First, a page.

Today is a historic day and our forefathers speak through us. Our Forefathers made the treaties in good faith with the sacred Canupa and with the knowledge of the Great Spirit, They never honored the treaties, that is the reason we are here today…Garry Rowland, Wounded Knee UPDATES: December 25, 2007
* Lakotah delivers introductory Portfolio Packet to State Department and foreign embassies READ THE PACKET…. * Press Conference Photos…SEE THE GALLERY…
FTL Interviews Russell Means to discuss the Lakotah Nation’s withdrawal from the United States!
Notice to All Foreign Governments and Private Owners of Real Estate within the Republic of Lakotah Download this PDF File Republic of Lakotah
Notice to All Foreign Governments and Private Owners of Real Estate within the Republic of Lakotah
The United States of America;
The States of: Montana, Wyoming, North Dakota, South Dakota and Nebraska;
The County and Municipal Governments Operating within the Republic of Lakotah; and All Private Owners of Real Estate within the Republic of Lakotah
Lakotah, through its government, have appointed representatives to withdraw from all the treaties with the United States of America.
Lakotah, through such representatives, have formally withdrawn from all agreements and treaties with the United States of America. The reinstitution of our freedom and independence is found in law.
Lakotah has reclaimed sovereignty as a nation and over its traditional lands.
Despite many years of repeated bad faith on the part of the United States government towards the Lakotah People, the Lakotah hold no animosity toward the American people, most of whom have had no part in the actions of their government. We wish to deal with the American people in good faith and in a win-win manner.
While we have the right to impose liens on all of the real estate in our country, we prefer to come to resolutions with you all with out resorting to such measures. Accordingly, at this time, we are only declaring liens on real estate held by governments foreign to the Republic of Lakotah, but not on real estate held by private parties.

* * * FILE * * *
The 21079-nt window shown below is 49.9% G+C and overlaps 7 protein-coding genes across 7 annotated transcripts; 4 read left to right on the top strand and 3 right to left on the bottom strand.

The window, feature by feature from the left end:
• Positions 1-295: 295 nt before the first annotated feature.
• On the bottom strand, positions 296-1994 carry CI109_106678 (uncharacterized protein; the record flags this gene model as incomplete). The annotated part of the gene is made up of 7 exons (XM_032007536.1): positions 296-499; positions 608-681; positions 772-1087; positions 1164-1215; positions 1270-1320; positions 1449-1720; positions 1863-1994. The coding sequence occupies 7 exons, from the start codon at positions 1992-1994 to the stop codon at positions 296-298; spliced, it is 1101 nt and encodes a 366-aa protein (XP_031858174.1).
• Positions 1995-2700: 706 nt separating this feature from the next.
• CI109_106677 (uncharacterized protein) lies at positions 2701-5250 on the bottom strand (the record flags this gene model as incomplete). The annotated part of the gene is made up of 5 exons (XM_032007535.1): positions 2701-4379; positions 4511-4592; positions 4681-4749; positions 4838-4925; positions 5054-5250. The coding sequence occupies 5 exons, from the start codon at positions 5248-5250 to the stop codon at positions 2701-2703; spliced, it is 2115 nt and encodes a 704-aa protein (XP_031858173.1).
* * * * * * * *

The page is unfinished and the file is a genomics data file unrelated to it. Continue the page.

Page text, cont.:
The Declaration of Independence, the Constitution of the United States of America and the Vienna Convention on the Law of Treaties substantiate this freedom.
Lakotah welcomes the opportunity to meet and discuss this matter. We are in the process of scheduling meetings and will issue public invitations. Should you desire input with regard to scheduling these meetings, please contact us at the above.
Russell Means, Chief Facilitator Provisional Government Republic of Lakotah Descendants of Sitting Bull, Crazy Horse break away from US
Dec 19, 2007
WASHINGTON (AFP) — The Lakotah Indians, who gave the world legendary warriors Sitting Bull and Crazy Horse, have withdrawn from treaties with the United States, leaders said Wednesday.
“We are no longer citizens of the United States of America and all those who live in the five-state area that encompasses our country are free to join us,” long-time Indian rights activist Russell Means told a handful of reporters and a delegation from the Bolivian embassy, gathered in a church in a run-down neighborhood of Washington for a news conference. more…
Lakotah Sioux May Be Best and Bravest of Us
Dec 21, 2007
And So It Begins
In an incredible irony, the very people that the United States have most oppressed throughout our history may hold the key to freedom for all of us.